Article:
The measurement geometry is presented in Fig. 1a (Methods and Supplementary Section I). The sample (shown in blue) was a 52-μm-thick c-cut HoFeO3 crystal with an intrinsic quasi-antiferromagnetic (q-AF) mode at νAF = 0.58 THz. The linearly polarized electric field of a THz pulse (red thick arrow) was coupled to the long triangular tail of a metallic spiral-shaped microstructure on the surface of the sample (shown in yellow). The original waveform of the THz pulse is shown by the gray curve in Fig. 1b29. To remove the field components that are not needed to excite the q-AF mode, a low-pass filter was inserted in front of the sample (cut-off frequency: 0.68 THz; the black curve in Fig. 1b is the obtained time trace). An image of the fabricated structure is shown in Fig. 1c. The THz pulse-induced current flows into the spiral of the microstructure, which enhances the THz magnetic field. The magnetic field at the center of spiral structure is about 200 times larger than that of the incident THz magnetic field at the resonance frequency νc of the structure [=0.54 THz, which was determined by a finite-difference time-domain (FDTD) simulation]. Compared with the case of using a split ring resonator28, a three times stronger and spatially smoother magnetic field can be realized by using this structure, as shown at the bottom of Fig. 1c (Supplementary Sections IIIV). Accordingly, we were able to generate magnetic field amplitudes up to 2.1 T even with the filtered THz pulse. The strong magnetic field along the z-axis (see the black curve in Fig. 1d) exerts a Zeeman torque on the spins in HoFeO3 and thus induces a change in the net magnetization along the z-axis, ΔMz.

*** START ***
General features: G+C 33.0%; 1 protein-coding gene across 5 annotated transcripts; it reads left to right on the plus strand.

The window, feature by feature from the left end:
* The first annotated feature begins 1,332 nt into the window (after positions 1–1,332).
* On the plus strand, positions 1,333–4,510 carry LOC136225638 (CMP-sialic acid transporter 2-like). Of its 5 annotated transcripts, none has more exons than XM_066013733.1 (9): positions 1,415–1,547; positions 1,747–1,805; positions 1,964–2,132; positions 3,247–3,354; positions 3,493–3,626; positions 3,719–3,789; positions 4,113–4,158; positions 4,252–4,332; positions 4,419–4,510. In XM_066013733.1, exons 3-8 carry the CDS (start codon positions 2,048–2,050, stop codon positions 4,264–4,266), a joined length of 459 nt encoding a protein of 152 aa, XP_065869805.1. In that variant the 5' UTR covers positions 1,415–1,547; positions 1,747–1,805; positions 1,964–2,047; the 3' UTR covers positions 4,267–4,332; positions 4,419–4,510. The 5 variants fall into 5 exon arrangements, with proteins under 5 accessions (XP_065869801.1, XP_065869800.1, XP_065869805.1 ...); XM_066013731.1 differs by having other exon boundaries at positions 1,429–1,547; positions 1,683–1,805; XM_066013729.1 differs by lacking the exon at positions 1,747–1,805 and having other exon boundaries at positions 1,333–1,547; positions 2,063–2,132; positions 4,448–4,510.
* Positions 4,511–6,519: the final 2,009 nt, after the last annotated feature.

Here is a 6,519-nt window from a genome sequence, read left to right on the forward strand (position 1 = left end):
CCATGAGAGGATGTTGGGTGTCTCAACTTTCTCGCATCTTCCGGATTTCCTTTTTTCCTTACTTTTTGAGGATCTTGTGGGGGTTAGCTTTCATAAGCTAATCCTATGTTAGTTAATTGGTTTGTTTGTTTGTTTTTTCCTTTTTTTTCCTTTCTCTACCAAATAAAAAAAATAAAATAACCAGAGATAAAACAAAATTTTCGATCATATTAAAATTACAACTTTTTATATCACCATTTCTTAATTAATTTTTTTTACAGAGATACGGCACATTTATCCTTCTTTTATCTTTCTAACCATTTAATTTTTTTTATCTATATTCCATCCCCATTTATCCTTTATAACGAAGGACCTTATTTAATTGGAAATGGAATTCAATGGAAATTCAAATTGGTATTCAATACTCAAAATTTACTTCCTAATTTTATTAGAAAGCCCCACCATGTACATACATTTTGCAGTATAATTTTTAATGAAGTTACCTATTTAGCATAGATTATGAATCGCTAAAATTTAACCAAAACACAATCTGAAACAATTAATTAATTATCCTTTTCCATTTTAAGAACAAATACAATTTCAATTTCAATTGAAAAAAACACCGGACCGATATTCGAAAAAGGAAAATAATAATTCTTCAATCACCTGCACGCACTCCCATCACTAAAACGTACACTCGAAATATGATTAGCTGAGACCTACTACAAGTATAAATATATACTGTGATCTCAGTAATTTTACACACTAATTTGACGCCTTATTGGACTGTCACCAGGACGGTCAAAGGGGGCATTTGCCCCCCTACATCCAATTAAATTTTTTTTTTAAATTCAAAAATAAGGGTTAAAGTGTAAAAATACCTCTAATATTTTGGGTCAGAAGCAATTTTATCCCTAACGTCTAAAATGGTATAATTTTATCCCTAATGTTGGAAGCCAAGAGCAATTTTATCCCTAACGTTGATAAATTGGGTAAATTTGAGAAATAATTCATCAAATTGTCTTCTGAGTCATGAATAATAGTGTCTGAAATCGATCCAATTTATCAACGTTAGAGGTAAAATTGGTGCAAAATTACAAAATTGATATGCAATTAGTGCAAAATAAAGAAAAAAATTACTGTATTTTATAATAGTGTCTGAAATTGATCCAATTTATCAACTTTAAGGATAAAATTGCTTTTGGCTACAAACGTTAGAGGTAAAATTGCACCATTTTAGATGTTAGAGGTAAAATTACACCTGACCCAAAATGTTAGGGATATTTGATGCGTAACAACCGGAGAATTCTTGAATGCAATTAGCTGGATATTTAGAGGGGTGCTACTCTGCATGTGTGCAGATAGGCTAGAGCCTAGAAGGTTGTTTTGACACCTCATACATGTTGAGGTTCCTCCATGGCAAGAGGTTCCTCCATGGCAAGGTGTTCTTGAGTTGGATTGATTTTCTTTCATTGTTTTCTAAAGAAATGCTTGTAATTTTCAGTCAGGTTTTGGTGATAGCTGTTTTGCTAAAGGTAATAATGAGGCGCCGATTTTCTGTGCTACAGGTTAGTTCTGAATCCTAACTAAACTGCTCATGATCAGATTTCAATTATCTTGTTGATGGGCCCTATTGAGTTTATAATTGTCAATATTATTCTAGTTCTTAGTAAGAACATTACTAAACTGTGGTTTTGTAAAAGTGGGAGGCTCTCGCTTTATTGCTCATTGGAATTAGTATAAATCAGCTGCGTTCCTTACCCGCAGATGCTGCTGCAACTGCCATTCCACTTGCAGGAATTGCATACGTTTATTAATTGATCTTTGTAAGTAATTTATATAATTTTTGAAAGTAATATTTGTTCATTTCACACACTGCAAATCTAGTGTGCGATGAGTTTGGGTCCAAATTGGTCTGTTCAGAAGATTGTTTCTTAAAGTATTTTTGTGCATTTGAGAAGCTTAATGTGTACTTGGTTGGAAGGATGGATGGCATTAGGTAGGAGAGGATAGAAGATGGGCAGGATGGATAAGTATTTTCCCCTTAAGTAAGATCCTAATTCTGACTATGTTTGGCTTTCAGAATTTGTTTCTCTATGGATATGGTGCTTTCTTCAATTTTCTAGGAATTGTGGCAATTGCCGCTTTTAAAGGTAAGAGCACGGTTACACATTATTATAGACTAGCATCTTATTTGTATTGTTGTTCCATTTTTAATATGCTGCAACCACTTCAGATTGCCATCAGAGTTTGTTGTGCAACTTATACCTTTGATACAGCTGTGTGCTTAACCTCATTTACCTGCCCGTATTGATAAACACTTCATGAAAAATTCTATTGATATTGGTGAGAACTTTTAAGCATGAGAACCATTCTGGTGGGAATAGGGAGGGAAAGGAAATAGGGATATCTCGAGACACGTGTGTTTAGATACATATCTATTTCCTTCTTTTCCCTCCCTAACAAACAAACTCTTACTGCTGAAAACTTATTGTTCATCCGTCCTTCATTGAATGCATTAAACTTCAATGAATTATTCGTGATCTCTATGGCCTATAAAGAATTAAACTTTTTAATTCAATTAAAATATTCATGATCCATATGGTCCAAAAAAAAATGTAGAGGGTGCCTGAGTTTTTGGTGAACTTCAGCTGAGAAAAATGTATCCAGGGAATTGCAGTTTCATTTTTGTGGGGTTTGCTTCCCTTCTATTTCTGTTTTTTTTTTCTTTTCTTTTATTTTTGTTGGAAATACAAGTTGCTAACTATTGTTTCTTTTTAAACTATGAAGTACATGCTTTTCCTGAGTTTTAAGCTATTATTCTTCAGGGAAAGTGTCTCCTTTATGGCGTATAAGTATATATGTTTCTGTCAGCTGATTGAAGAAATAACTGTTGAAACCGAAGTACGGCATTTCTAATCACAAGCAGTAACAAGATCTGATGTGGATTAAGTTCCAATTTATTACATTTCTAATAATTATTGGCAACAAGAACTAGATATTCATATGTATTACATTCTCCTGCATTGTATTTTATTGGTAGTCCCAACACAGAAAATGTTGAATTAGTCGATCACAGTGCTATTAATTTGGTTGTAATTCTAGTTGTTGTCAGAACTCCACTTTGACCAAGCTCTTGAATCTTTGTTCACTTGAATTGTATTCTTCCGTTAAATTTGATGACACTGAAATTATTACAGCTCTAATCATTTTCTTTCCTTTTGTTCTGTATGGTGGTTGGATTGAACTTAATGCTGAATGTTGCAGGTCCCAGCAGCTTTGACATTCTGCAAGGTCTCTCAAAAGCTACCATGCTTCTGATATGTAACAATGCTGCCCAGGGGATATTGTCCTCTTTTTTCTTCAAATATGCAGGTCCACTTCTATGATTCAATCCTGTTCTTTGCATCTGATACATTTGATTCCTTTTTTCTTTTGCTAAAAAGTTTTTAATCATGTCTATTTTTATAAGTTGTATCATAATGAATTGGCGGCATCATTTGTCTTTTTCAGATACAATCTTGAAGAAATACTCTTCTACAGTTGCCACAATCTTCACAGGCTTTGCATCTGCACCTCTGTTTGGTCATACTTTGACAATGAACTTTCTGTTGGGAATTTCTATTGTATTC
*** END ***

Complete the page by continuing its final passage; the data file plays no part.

Fig. 1: Faraday ellipticity measurements.
figure 1

a Schematic diagram of the experiment. A probe pulse with a wavelength of 800 nm is focused at the center of the spiral by an objective lens. The gray arrows at the bottom of the figure represent the sublattice magnetizations m1 and m2, and the green arrow is the ferromagnetic vector M = m1 + m2. b The gray and black curves are the time-domain profiles of the THz pulse before and after the low-pass filter. The corresponding Fourier transform spectra are shown in the inset. c A microscopic image of the gold microstructure is shown at the top, and the red solid circle indicates the position at which the ellipticity change was probed. The calculated distribution of the enhancement factor of the magnetic field at the spiral resonance frequency νc = 0.54 THz, Bz(νc)/Bin(νc), is shown at the bottom, where Bz is the magnetic field enhanced by the microstructure and Bin is the incident THz magnetic field strength after the low-pass filter. d The black curve in the upper panel is the magnetic field at the center of the spiral at the sample surface calculated by a finite-difference time-domain simulation. The red, green, and blue curves show the observed time-domain signals of the change in the Faraday ellipticity angle Δη for THz pulses with ETHz = 0.8, 0.55, and 0.2 MV cm−1, respectively. The red and green curves are offset for clarity. The open circles are the corresponding results calculated by using the LLG equation and considering the magneto-optical effect. Note that “a.u.” is the abbreviation for “arbitrary units”.